EU border chief forced to step down
The EU border protection agency faces scrutiny over migrant ‘pushbacks’
The European Union’s top border protection official has resigned following claims that years of rights abuses occurred under his watch, including alleged mistreatment of migrants who arrive in the bloc’s territory.
Fabrice Leggeri, a French national who headed up the European Border and Coast Guard Agency, commonly known as ‘Frontex,’ confirmed his departure in a statement obtained by several media outlets on Friday.
“I give my mandate back to the Management Board as it seems that [the] Frontex mandate on which I have been elected and renewed in late June 2019 has silently but effectively been changed,” he said.
While a European anti-fraud agency launched a probe into the abuse allegations last year, its findings have yet to be made public. However, investigations by a consortium of regional media outlets have indicated that Frontex was aware of at least 22 cases of migrant ‘pushbacks,’ when immigration authorities simply forced asylum seekers, arriving by boat, back out to sea.
The 22 ‘pushbacks’ were conducted by both Frontex and Greek officials and involved more than 950 migrants, all occurring between March 2020 and September 2021, the media outlets reported – among them Germany's Der Spiegel, France's Le Monde, Switzerland's SRF et Republik and investigative NGO Lighthouse Reports.
Frontex convened an emergency meeting on both Thursday and Friday to address allegations against Leggeri and two other staffers at the agency. The former Frontex chief has denied the charges in the past, and the European Parliament issued a report on the matter last year.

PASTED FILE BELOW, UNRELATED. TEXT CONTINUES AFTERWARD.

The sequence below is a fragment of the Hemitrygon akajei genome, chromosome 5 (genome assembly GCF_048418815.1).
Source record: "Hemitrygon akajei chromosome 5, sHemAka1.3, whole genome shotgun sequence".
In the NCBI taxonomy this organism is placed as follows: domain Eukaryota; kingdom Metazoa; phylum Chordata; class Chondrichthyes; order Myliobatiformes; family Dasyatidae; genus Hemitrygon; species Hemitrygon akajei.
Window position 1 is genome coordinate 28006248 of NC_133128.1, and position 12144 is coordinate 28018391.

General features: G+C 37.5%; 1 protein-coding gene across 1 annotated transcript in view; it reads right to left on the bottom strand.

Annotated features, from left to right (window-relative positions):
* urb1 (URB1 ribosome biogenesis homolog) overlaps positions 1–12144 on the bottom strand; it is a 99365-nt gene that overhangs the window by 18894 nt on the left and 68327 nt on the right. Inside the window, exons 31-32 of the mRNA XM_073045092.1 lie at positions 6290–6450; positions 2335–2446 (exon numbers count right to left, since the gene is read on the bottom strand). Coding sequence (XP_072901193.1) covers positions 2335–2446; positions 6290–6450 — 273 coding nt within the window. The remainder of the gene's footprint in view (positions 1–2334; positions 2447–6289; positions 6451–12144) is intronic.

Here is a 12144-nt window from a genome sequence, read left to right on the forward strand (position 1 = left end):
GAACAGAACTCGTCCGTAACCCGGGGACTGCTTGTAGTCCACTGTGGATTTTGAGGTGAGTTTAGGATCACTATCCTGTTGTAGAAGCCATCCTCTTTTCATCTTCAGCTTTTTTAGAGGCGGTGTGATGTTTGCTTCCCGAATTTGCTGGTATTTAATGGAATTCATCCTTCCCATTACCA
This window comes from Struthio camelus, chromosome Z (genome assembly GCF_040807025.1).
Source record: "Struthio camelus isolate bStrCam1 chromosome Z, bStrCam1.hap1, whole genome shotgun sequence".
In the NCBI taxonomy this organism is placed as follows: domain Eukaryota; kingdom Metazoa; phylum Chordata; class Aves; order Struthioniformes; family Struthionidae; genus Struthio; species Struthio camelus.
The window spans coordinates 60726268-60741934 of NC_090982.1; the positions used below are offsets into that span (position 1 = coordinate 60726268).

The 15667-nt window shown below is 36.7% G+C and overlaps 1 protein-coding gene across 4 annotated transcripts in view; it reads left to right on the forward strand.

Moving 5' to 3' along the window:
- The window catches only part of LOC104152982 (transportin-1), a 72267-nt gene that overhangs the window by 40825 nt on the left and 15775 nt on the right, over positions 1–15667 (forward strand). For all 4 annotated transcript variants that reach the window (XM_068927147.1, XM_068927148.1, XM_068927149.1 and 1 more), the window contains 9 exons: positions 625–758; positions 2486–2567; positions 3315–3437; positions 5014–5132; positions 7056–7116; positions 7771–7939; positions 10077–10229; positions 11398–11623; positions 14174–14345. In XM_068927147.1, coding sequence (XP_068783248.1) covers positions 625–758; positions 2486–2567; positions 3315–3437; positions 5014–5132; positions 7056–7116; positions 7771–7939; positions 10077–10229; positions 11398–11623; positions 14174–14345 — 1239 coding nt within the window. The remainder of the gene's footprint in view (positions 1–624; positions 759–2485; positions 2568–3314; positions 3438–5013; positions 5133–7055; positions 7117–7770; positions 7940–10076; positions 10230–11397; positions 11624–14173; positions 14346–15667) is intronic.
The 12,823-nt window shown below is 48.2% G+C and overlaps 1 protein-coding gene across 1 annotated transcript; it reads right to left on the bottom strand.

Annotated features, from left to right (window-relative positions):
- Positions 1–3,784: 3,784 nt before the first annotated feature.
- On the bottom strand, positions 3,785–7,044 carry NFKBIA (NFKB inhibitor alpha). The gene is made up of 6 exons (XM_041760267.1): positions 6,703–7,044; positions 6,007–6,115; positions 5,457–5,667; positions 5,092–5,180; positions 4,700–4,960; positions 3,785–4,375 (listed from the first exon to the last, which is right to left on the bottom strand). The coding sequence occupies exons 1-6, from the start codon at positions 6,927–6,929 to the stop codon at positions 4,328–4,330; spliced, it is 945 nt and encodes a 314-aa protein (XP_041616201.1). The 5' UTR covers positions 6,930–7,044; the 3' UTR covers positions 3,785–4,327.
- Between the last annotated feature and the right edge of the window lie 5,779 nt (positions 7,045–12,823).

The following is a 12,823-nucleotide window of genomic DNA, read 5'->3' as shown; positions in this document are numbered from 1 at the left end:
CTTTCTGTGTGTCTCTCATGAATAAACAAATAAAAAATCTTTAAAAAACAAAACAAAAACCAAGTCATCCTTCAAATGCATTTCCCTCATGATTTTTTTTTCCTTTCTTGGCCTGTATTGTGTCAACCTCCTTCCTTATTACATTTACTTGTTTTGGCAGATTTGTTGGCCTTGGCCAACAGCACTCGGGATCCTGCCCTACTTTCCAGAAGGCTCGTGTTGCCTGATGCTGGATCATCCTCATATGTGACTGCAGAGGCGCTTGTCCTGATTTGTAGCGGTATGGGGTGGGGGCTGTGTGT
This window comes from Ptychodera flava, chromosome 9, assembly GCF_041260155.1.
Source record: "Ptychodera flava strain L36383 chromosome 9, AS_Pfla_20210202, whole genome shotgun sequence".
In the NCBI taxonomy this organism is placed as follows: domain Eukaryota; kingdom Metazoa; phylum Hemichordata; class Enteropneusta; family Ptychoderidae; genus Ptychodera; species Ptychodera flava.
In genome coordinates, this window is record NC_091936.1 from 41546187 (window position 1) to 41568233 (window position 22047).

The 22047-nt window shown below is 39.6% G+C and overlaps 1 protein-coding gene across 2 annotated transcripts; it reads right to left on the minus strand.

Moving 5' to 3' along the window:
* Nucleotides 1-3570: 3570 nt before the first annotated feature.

“The management board took note of his intentions and concluded that the employment has therefore come to an end,” Frontex said in a statement, adding that Leggeri formally resigned on Thursday.
Defined as any government policy in which “migrants are forced back over a border…without consideration of their individual circumstances and without any possibility to apply for asylum,” EU law prohibits ‘pushbacks’ over concerns they will place human lives in danger, as many migrants show up in unseaworthy boats and rafts following lengthy voyages. International law also generally bans “refoulement,” or the forcible return of refugees to a country where they may be at risk of persecution.